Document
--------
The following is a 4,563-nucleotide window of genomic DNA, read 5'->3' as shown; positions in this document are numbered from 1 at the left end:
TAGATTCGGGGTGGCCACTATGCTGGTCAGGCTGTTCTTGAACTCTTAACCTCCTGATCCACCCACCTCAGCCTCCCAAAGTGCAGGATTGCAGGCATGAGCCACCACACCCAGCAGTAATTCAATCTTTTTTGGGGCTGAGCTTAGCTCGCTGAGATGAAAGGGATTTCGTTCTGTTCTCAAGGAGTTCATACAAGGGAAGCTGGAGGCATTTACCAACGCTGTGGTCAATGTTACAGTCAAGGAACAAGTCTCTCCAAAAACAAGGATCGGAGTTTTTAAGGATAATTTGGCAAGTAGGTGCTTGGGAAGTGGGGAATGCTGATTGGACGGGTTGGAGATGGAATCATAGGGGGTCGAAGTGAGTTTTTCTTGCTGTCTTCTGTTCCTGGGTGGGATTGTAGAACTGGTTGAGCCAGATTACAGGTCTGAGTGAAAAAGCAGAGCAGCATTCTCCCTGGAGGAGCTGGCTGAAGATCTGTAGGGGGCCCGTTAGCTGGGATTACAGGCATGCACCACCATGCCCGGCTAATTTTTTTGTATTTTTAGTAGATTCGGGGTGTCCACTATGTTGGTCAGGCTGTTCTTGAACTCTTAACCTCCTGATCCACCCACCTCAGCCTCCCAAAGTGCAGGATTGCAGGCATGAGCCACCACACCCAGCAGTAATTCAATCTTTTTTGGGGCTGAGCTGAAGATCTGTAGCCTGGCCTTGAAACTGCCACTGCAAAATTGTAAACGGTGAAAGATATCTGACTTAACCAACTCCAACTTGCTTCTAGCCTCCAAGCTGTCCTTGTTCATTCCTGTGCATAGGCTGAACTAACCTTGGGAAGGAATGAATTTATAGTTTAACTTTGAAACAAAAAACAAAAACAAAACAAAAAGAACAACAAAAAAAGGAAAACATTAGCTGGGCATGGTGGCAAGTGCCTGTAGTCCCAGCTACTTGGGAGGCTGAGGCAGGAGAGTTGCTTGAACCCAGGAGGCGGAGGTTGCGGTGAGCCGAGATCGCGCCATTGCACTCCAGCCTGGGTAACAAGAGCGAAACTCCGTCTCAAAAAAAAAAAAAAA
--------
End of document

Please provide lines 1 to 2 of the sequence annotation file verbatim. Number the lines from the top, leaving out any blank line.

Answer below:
The following is a 4,563-nucleotide window of genomic DNA, read 5'->3' as shown; positions in this document are numbered from 1 at the left end:
TAGATTCGGGGTGGCCACTATGCTGGTCAGGCTGTTCTTGAACTCTTAACCTCCTGATCCACCCACCTCAGCCTCCCAAAGTGCAGGATTGCAGGCATGAGCCACCACACCCAGCAGTAATTCAATCTTTTTTGGGGCTGAGCTTAGCTCGCTGAGATGAAAGGGATTTCGTTCTGTTCTCAAGGAGTTCATACAAGGGAAGCTGGAGGCATTTACCAACGCTGTGGTCAATGTTACAGTCAAGGAACAAGTCTCTCCAAAAACAAGGATCGGAGTTTTTAAGGATAATTTGGCAAGTAGGTGCTTGGGAAGTGGGGAATGCTGATTGGACGGGTTGGAGATGGAATCATAGGGGGTCGAAGTGAGTTTTTCTTGCTGTCTTCTGTTCCTGGGTGGGATTGTAGAACTGGTTGAGCCAGATTACAGGTCTGAGTGAAAAAGCAGAGCAGCATTCTCCCTGGAGGAGCTGGCTGAAGATCTGTAGGGGGCCCGTTAGCTGGGATTACAGGCATGCACCACCATGCCCGGCTAATTTTTTTGTATTTTTAGTAGATTCGGGGTGTCCACTATGTTGGTCAGGCTGTTCTTGAACTCTTAACCTCCTGATCCACCCACCTCAGCCTCCCAAAGTGCAGGATTGCAGGCATGAGCCACCACACCCAGCAGTAATTCAATCTTTTTTGGGGCTGAGCTGAAGATCTGTAGCCTGGCCTTGAAACTGCCACTGCAAAATTGTAAACGGTGAAAGATATCTGACTTAACCAACTCCAACTTGCTTCTAGCCTCCAAGCTGTCCTTGTTCATTCCTGTGCATAGGCTGAACTAACCTTGGGAAGGAATGAATTTATAGTTTAACTTTGAAACAAAAAACAAAAACAAAACAAAAAGAACAACAAAAAAAGGAAAACATTAGCTGGGCATGGTGGCAAGTGCCTGTAGTCCCAGCTACTTGGGAGGCTGAGGCAGGAGAGTTGCTTGAACCCAGGAGGCGGAGGTTGCGGTGAGCCGAGATCGCGCCATTGCACTCCAGCCTGGGTAACAAGAGCGAAACTCCGTCTCAAAAAAAAAAAAAAA